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On The Standing Rock Sioux Tribe Litigation

DAPL Update: Tribe Asks Court to Shut Down DAPL Due to Failed Remand; Massive Pipeline Expansion Planned

Aug. 16, 2019

The Standing Rock Sioux Tribe’s continuing legal battle against the Dakota Access Pipeline advanced today with a motion for summary judgment filed in U.S. District Court in Washington, D.C.

Jan Hasselman, the lead Earthjustice attorney representing the Standing Rock Sioux Tribe in their lawsuit against the Army Corps, explains the significance of this legal development.

What action did the Tribe take today?

The Standing Rock Sioux Tribe remains at risk of an oil spill from the Dakota Access pipeline (DAPL), a major crude oil pipeline that is now operational and crossing the Tribe’s unceded ancestral homelands.

On Aug. 16, 2019, the Tribe filed a motion for summary judgment with the Court essentially asking the judge to resolve the Tribe’s legal challenges to federal permits, and demonstrating why DAPL needs to be shut down until the government has conducted a full-fledged environmental analysis and studied alternative pipeline routes.

In this motion, the Tribe explains how the U.S. Army Corps of Engineers based its conclusions on the risks of an oil spill on hopelessly flawed science, and lays out why the process was inconsistent with laws and policies requiring federal agencies to consult with Indian Tribes when decisions are made that affect their resources.

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What is the “remand”?

In June of 2017, a federal district judge ruled in favor of the Tribe in its lawsuit challenging federal permits for DAPL. The Court found that the Army Corps violated the law when it approved DAPL without fully assessing the Tribe’s expert reports about oil spill risk, considering the environmental justice implications of the pipeline, or assessing the impacts of an oil spill on the Tribe’s Treaty-protected hunting and fishing resources.

The Court “remanded” the issue back to the Corps, directing the agency to conduct further study, and admonishing it to give the issues careful consideration.

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Did the Corps follow the Court’s order?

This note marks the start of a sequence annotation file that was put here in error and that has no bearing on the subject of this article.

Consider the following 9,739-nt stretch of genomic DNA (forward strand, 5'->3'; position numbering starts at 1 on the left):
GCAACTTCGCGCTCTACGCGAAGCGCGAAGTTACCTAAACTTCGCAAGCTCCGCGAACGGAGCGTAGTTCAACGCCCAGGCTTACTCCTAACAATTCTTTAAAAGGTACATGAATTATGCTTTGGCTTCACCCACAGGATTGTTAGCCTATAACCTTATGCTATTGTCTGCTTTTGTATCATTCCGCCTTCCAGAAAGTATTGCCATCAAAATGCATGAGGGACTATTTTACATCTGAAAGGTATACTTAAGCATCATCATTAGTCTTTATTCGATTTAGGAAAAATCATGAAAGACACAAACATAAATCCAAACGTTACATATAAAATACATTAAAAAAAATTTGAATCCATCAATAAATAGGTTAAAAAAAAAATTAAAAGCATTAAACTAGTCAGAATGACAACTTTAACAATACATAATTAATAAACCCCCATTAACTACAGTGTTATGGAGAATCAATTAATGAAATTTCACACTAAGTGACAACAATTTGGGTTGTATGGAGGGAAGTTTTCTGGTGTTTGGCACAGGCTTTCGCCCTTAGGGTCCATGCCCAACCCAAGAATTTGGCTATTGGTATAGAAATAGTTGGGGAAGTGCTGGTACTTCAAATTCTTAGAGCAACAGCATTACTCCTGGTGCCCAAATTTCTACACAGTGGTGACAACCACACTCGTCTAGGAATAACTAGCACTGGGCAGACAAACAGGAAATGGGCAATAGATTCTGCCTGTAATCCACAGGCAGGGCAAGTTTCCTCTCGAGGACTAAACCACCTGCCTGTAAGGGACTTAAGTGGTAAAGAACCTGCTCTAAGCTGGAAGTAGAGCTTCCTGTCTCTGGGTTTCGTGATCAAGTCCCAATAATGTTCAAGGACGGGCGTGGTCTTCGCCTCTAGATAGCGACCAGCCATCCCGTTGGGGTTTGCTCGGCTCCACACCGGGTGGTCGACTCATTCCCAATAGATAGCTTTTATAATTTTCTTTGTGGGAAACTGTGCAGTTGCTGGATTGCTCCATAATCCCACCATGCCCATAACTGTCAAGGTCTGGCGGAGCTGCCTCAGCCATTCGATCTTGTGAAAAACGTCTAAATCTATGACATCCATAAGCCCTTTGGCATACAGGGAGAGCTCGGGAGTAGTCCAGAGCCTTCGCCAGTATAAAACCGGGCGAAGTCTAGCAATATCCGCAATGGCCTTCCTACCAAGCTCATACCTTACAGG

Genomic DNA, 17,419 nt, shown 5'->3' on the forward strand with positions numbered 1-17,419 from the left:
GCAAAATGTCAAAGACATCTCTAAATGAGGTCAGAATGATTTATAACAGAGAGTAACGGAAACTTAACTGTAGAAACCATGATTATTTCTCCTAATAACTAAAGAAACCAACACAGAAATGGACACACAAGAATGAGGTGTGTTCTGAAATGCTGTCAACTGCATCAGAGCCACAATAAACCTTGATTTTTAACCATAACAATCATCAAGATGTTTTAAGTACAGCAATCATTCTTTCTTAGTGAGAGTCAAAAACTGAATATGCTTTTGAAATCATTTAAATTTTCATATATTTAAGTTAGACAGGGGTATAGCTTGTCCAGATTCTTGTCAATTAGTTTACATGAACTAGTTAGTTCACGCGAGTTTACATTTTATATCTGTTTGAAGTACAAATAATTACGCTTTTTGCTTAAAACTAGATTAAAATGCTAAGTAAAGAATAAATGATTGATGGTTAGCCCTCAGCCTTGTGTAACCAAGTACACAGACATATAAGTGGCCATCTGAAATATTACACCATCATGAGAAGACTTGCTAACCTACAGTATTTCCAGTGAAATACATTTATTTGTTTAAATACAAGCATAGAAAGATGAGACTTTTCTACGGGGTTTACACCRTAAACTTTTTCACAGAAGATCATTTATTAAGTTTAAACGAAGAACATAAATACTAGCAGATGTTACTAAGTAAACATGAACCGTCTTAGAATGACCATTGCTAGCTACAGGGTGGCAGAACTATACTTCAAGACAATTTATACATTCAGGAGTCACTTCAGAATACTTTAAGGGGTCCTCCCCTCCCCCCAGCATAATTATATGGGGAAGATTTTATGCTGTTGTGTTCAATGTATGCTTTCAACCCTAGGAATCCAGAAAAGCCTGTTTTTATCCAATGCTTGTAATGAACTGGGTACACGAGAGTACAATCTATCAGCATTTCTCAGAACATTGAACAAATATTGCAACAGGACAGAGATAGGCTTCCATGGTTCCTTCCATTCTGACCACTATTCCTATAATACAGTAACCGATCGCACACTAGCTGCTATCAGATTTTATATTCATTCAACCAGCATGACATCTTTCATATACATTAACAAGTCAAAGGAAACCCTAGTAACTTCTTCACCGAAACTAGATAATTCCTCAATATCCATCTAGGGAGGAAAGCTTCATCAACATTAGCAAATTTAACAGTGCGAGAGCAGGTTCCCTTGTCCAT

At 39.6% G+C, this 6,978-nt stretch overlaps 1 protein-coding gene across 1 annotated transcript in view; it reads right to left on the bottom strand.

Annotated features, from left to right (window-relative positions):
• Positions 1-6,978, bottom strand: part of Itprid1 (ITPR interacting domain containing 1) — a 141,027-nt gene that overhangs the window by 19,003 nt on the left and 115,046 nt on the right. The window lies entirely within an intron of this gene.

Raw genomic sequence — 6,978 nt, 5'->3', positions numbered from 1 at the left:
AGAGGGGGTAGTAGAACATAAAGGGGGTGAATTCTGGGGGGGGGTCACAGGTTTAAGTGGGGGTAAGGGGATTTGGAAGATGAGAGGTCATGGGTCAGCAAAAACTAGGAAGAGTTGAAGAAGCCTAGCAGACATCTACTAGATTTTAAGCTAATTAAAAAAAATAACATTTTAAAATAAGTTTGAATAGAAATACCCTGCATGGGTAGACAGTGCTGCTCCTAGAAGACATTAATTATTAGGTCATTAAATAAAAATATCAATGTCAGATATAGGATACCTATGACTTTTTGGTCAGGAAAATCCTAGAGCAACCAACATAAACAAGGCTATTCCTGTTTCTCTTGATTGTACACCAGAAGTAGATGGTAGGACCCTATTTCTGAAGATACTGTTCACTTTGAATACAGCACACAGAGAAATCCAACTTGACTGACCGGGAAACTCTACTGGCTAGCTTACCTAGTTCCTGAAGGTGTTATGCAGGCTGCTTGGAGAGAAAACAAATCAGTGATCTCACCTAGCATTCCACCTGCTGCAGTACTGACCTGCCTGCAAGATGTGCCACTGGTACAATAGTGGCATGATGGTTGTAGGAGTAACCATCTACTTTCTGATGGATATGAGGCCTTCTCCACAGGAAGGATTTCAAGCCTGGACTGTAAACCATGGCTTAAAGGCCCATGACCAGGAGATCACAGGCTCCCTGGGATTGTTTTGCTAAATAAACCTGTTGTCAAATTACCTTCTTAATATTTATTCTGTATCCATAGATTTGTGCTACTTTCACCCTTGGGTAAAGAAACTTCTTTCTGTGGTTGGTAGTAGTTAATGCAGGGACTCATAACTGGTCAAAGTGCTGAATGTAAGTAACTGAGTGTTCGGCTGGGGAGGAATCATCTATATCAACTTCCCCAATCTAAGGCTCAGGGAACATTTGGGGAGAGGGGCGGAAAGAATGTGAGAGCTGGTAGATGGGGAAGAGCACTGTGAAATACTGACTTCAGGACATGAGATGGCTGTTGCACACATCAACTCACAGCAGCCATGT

No. The remand process was a sham.

Even though the flaws identified by the Court were matters that required the cultural and technical expertise of the Standing Rock Sioux Tribe, the remand was conducted behind closed doors between DAPL and the Corps.

In fact, evidence uncovered in the litigation revealed that DAPL went so far as to write the Corps’ Remand analysis for them.

DAPL’s draft stated that there was “no new information” needing consideration — even though the Tribe had yet to submit any technical review, comments, or even meet with the Corps.

The Corps never provided the Tribe with the reports it needed, and never considered the Tribe’s extensive technical input.

It was the remand conclusion that the Tribe challenged in Court today. 

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What happens next?

Now that the Tribe has requested a ruling, the Court will allow the government and pipeline operator to file their own briefs next month. The Tribe will then have a chance to respond.

The Court will review information submitted by both sides through November, and is expected to issue a decision sometime after, possibly after holding a hearing.

What is happening with the DAPL expansion?

Even though the existing pipeline is demonstrably unsafe, Dakota Access is nonetheless proposing to double DAPL capacity from 570,000 barrels/day to a stunning 1.1 million barrels a day.

This expansion requires additional approval from the Corps, but the pipeline operator apparently hasn’t sought approval. (Nor is there any indication that the Corps will enforce the law by requiring an application for approval.)

However, the Tribe has requested a hearing from the North Dakota Public Service Commission, where it will demonstrate that expansion is unsafe and places the Tribe at risk. 

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